Bring yourself back to the time when you were just seven years old.
Imagine yourself in the classroom, sitting down on the cold hard floor with a book in your hands. You are trying to read the words, but it is hard to see. There isn’t enough light coming in from the window.
You look around, trying to find another source of light. When you look up at the ceiling, a glimmer of hope emerges, as there it is, what you have been looking for – a light bulb.
Eagerly, you stand up and search for the switch. Locating it at the corner of the room, you delightfully try to turn on the lights. But no matter how many times you flick that switch, darkness still surrounds you.
Disappointed, you head back to the cold floor and take your place. With the book in your lap, the only thing you can do now is to squint your eyes as hard as you can.
As you look around, you find slight comfort in knowing that you are not alone, as all the other children in the room are doing exactly the same thing.
But luckily for most of us, we enjoyed the privilege of having lighting and furniture in our classrooms.
Maybe we even took them for granted.
However, this is not the case of the children in Mewat. Lights cannot be turned on, because there is no electricity. Even though the government funds the schools’ electricity, power distribution in the rural area can be unreliable.
In the school campus in Salamba village, some classrooms were lucky enough to have lights installed. However, the village receives only 8 hours of electricity per day as determined by the electrical company, and the school cannot adjust these timings to suit their hours. In other schools, classrooms do not even have lights installed. The only solution for them is to study outside in the corridors; be it during summer, winter, and even the monsoon season.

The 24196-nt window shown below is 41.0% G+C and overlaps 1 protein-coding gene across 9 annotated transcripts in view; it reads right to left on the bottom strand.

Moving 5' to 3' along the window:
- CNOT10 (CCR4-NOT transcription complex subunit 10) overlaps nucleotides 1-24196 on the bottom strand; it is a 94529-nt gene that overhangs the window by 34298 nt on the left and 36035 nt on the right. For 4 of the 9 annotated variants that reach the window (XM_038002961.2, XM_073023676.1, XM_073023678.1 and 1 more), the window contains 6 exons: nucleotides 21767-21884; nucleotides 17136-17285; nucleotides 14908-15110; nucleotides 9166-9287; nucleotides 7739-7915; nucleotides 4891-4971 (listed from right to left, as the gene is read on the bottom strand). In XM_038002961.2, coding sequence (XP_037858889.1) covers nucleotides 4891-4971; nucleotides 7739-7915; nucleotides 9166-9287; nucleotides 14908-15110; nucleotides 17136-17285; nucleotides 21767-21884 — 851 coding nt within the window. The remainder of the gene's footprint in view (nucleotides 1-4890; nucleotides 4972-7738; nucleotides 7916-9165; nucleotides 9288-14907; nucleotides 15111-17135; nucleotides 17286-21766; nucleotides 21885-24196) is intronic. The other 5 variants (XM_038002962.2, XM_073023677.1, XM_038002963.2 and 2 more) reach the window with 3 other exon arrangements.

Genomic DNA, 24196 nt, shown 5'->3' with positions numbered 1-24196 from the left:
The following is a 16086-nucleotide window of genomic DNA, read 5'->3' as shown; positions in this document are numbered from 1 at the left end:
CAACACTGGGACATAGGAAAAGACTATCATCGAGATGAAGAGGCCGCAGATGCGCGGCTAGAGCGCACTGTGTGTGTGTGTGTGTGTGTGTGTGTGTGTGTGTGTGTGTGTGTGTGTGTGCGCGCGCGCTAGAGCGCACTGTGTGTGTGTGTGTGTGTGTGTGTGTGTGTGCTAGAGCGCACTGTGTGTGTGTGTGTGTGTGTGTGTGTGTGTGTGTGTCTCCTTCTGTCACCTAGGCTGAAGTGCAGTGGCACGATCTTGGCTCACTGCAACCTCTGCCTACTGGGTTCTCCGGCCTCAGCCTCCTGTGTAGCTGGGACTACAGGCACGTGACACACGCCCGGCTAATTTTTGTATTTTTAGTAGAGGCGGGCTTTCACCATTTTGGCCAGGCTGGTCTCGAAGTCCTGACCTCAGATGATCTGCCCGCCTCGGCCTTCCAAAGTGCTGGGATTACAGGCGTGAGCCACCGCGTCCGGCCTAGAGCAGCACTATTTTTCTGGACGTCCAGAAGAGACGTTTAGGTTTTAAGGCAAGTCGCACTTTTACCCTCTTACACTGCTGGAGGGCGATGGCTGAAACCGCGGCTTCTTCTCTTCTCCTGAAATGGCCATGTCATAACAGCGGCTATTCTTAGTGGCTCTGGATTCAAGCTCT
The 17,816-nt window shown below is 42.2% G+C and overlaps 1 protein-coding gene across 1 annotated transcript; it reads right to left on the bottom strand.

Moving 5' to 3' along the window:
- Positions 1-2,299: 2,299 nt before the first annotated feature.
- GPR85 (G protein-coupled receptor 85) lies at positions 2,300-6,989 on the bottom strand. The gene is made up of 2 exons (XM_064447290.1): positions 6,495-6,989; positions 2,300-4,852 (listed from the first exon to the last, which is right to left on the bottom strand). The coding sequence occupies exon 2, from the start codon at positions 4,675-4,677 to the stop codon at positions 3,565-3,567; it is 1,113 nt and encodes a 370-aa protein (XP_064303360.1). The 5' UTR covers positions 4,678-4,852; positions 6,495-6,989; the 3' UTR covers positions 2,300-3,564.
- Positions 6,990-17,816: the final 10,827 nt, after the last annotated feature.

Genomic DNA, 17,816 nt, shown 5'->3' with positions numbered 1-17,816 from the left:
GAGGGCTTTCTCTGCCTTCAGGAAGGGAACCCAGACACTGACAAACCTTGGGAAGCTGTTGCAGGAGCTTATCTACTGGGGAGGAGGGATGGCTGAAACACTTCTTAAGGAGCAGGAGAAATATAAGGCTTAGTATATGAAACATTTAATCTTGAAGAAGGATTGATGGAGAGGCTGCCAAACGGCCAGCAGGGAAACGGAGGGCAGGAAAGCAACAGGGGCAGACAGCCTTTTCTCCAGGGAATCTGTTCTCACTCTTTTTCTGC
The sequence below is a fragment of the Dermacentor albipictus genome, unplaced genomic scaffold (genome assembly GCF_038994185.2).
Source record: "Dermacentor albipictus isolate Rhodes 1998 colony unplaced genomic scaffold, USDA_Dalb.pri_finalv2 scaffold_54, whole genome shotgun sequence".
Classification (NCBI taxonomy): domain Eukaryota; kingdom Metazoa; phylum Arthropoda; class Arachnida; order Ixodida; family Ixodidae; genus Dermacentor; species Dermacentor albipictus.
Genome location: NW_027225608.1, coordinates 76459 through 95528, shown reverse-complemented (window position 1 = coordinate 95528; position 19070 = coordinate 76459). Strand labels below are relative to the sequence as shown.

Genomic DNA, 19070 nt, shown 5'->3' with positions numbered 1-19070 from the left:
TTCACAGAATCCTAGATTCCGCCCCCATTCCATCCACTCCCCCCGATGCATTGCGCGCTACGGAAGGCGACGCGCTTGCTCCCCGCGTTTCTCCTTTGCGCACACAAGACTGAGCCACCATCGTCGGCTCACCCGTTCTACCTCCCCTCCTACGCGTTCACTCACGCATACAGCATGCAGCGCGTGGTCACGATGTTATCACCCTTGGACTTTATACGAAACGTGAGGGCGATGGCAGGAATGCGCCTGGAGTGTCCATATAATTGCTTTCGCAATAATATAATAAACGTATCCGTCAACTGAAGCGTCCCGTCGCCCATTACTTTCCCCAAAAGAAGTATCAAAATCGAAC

If the lack of proper lighting isn’t bad enough, these children have no tables and chairs to sit on, either. There isn’t enough to go around for everyone. Furniture, if any, is mostly unusable due to wear and tear. Schools would love to start repairing their broken furniture, but have been unable to do so due to lack of resources.
Classrooms may also be unused, because of their poor flooring.
But just as the picture looks bleak, there is hope for the children in Salamba, who recently received new furniture donated by our partner, GE Capital. Partners like them make learning much more pleasant and enriching for the children. In the future, we aim to equip all other 18 schools in Mewat with new and/or repaired furniture in their classrooms, too.
To help create more ideal classrooms for the children, collaborate with us! Email email@example.com for more information.
Mewat Mondays is brought to you by our interns, Aisyah and Rafidah, who didn’t realise just how privileged they have been, until they visited Mewat. As part of their field research, they will be spending time in the 19 villages, and will gladly share pictures and anecdotes from these experiences. Reach them at firstname.lastname@example.org and email@example.com respectively.